Getting too many unethical business requests? Sreedhari Desai’s research suggests a quote in your email signature may be the answer to your woes.

In a recent study Desai enrolled subjects to participate in a virtual game to earn money. The subjects were told they’d earn more money if they could convince their fellow players to spread a lie without knowing about it. Basically, subjects had to trick their fellow players into believing a lie, and then get those other players to spread the lie around the game.

What subjects didn’t know is that all their fellow ‘players’ were in fact researchers studying how they would go about their deception. Subjects communicated with the researchers by email. Some researchers had a virtuous quote underneath their email – “Success without honor is worse than fraud”. Others had a neutral quote in their email signature – “Success and luck go hand in hand”. Others had no quote at all.

And wouldn’t you know it? Subjects were less likely to try to recruit people with a virtuous quote in their email. The quote served as a “moral symbol”, shielding the person from receiving unethical requests from other players. In an interview with Harvard Business Review, Desai outlines what’s happening in these situations:

When someone is in a position to request an unethical thing, they may not consciously be thinking, “I won’t ask that person.” Instead, they may perceive a person as morally “pure” and feel that asking them to get “dirty” makes an ethical transgression even worse. Or they may be concerned that someone with moral character will just refuse the request.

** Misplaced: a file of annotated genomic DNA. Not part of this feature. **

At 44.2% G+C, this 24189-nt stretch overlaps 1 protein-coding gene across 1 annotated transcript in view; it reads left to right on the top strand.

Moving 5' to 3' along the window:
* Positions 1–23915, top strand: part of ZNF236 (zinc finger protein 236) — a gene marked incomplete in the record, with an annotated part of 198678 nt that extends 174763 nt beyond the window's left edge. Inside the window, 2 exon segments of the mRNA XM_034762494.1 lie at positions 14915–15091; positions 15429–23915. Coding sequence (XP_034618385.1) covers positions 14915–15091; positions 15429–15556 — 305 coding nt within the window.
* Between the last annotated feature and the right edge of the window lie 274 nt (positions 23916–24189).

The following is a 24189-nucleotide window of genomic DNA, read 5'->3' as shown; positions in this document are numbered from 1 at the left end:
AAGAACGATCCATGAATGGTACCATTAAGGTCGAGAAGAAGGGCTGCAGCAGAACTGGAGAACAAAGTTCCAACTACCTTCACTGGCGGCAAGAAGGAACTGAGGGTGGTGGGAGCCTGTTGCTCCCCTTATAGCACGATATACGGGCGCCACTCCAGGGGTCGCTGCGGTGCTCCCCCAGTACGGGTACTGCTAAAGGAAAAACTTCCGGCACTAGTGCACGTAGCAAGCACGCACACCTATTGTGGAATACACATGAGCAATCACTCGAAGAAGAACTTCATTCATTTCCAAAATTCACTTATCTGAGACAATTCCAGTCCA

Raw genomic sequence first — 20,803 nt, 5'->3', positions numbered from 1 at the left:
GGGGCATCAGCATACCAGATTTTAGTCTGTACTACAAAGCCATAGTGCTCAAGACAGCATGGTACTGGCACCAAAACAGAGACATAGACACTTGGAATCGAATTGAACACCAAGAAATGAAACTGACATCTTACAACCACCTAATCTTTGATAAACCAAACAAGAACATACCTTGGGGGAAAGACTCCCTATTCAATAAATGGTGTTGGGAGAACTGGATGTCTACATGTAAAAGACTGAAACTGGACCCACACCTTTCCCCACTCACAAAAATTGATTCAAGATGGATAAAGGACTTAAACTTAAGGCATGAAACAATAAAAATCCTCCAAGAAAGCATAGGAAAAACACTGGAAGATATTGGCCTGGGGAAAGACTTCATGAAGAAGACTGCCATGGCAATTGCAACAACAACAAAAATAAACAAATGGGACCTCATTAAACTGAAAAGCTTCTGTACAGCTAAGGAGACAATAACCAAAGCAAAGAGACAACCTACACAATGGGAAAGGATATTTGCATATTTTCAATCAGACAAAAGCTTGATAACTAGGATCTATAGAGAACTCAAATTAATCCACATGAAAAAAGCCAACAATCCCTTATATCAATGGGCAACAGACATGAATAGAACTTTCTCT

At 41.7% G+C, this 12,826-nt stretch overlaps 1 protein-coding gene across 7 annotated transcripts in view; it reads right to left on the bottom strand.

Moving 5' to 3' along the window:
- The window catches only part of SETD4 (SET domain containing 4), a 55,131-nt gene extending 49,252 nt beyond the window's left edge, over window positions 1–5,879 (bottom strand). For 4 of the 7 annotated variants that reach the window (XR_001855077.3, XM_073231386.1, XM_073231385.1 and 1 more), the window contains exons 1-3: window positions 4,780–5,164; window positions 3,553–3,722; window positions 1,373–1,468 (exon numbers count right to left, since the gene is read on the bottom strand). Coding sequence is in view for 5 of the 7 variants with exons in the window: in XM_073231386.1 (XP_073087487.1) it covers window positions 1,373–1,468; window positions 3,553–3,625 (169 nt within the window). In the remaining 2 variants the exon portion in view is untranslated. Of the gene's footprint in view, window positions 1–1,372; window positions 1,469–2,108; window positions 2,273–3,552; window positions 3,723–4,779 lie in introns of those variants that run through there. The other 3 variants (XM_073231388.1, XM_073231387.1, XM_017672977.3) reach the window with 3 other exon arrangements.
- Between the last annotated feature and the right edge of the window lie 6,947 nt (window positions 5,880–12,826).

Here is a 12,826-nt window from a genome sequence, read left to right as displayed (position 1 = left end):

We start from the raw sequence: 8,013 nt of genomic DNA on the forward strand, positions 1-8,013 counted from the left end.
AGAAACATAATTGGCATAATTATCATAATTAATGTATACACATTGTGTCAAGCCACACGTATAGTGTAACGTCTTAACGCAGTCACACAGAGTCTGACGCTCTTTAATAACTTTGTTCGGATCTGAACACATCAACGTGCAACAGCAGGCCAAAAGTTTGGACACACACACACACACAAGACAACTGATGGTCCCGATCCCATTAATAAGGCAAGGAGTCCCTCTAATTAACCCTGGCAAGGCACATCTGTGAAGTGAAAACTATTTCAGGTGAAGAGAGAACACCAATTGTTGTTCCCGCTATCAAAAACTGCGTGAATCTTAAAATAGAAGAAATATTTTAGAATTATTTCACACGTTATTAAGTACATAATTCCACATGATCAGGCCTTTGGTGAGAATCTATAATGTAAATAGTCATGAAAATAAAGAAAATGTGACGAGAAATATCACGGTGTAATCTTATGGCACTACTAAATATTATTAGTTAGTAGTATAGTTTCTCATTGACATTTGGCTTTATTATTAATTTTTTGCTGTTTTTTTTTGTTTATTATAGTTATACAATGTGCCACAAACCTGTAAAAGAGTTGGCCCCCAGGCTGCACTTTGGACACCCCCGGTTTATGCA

So, if you want to keep your hands clean it may be as simple as updating your email signature. It won’t guarantee you’ll do the right thing when you’re tempted (there’s more to ethics than pretty words!) but it will ensure you’re tempted less.

There are other, more expensive ways to avoid unethical approaches via email.

And in case you’re looking for a virtuous quote for your email signature, we surveyed some of our staff for their favourite virtuous quotes. Here’s a sample:

  • “The unexamined life is not worth living” – Socrates
  • “No man wishes to possess the whole world if he must first become someone else” – Aristotle
  • “Protect me from what I want” – Jenny Holzer
  • “A true man goes on to the end of his endurance and then goes twice as far again” – Norwegian proverb
  • “Knowledge is no guarantee of good behaviour, but ignorance is a virtual guarantee of bad behaviour” – Martha Nussbaum

A small disclaimer to all of this – it might not work if you work with Australians. Apparently our propensity to cut down tall poppies and our discomfort for authority extend to moral postulations in email signatures. Instead of sanctimony, Aussies are likely to protect people with fun or playful quotes in their emails. Desai explains:

“We’re studying how people react to moral symbols in Australia. Our preliminary study showed that people there were sceptical of moral displays. They seemed to think the bloke with the quote was being ‘holier than thou’ and probably had something to hide.”

So, as well as your favourite virtuous quote, you might want to bung a joke on the bottom of your emails to please your sceptical Antipodean colleagues, lest they lead you into temptation.